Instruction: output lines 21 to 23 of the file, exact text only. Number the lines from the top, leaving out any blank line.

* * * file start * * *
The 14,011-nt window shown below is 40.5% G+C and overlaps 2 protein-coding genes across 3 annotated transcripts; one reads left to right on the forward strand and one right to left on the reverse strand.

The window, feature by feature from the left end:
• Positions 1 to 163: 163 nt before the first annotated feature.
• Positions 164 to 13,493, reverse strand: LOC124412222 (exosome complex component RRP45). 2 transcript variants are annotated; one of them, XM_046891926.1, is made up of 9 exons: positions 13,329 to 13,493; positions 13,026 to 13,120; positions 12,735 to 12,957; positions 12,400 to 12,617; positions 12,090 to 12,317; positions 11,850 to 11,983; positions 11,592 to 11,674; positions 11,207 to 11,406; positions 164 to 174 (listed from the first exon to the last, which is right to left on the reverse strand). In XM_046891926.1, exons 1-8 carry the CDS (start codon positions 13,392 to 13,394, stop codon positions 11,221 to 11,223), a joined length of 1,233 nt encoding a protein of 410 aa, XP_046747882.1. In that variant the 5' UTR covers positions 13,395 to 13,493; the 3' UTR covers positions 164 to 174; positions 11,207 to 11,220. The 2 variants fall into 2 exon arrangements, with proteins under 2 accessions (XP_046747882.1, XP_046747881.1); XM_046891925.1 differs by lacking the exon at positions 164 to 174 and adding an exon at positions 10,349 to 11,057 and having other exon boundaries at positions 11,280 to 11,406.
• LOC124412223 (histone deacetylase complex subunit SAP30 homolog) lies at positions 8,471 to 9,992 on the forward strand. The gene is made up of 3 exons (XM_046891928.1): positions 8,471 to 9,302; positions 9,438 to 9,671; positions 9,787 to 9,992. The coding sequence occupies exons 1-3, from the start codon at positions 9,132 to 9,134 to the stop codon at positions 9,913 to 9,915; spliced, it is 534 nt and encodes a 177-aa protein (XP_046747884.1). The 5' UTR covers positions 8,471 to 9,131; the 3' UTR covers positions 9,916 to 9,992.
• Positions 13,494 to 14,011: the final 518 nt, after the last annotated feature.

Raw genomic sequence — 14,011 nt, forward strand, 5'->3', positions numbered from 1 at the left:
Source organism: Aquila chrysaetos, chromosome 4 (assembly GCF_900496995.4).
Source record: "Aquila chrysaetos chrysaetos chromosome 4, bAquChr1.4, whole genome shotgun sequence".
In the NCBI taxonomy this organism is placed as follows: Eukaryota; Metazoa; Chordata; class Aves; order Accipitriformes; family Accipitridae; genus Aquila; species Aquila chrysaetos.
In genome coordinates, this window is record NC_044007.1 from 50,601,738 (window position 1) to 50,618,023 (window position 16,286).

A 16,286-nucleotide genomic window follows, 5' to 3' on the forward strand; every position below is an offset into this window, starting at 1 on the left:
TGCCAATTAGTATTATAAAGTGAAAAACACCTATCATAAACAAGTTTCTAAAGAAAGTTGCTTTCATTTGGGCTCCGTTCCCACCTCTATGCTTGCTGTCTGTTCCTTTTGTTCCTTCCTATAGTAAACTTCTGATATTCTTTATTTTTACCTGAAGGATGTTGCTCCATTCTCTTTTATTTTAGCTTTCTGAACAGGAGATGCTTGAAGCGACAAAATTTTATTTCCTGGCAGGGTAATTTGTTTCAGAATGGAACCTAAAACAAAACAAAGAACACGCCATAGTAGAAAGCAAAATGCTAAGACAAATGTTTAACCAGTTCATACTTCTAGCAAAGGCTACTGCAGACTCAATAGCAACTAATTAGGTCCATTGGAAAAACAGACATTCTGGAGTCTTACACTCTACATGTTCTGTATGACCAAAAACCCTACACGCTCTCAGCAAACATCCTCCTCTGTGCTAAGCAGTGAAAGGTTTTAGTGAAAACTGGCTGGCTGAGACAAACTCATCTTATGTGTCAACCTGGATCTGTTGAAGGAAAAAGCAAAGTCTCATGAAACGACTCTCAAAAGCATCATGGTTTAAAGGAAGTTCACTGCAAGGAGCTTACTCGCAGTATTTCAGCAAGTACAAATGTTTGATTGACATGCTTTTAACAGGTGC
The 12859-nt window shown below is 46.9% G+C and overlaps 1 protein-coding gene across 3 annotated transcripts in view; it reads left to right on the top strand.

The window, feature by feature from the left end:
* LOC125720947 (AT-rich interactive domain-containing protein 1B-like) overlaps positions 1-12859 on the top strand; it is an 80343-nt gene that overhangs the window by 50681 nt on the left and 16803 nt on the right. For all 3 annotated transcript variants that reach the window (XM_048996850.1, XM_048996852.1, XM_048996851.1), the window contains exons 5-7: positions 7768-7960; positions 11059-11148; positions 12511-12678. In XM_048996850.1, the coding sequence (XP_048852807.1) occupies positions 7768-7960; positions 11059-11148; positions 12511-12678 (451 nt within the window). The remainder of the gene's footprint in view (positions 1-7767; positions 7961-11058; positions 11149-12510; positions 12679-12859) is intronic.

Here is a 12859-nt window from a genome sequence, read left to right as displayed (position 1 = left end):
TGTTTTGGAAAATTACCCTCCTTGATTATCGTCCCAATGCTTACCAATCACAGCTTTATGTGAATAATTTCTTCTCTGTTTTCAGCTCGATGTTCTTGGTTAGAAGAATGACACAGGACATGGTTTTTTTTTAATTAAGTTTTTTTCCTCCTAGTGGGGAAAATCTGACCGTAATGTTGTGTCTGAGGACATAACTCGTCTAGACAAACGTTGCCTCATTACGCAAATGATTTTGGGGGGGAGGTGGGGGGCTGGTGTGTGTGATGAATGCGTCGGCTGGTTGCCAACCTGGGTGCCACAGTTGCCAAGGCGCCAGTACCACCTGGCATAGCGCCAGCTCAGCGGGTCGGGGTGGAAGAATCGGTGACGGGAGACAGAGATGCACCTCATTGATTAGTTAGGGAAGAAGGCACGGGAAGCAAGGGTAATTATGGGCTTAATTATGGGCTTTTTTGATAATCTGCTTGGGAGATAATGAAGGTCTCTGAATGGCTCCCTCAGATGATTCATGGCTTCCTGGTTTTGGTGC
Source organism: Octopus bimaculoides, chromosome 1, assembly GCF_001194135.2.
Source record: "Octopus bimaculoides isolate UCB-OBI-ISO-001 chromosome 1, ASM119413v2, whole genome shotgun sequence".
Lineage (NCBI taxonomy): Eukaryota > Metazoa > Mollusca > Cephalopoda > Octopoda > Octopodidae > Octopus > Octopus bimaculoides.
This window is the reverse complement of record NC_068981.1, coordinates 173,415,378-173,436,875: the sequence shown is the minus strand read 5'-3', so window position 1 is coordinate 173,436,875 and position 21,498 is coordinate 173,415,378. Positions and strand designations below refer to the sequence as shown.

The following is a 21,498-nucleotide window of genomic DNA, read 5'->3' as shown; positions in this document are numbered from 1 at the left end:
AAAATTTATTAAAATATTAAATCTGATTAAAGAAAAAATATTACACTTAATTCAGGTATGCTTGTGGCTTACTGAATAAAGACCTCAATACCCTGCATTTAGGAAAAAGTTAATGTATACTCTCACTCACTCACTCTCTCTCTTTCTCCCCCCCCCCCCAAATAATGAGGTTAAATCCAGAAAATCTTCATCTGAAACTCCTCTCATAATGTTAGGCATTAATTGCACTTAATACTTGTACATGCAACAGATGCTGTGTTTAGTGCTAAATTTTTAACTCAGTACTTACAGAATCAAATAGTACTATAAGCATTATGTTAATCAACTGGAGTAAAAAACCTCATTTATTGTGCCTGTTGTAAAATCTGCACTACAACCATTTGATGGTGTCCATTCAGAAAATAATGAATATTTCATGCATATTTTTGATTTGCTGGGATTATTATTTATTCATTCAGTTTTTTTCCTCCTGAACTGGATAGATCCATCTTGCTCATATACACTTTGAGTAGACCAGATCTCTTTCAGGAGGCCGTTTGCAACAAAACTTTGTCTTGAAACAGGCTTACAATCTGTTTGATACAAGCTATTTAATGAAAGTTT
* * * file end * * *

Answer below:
Lineage (NCBI taxonomy): Eukaryota > Metazoa > Mollusca > Cephalopoda > Octopoda > Octopodidae > Octopus > Octopus bimaculoides.
This window is the reverse complement of record NC_068981.1, coordinates 173,415,378-173,436,875: the sequence shown is the minus strand read 5'-3', so window position 1 is coordinate 173,436,875 and position 21,498 is coordinate 173,415,378. Positions and strand designations below refer to the sequence as shown.

The following is a 21,498-nucleotide window of genomic DNA, read 5'->3' as shown; positions in this document are numbered from 1 at the left end: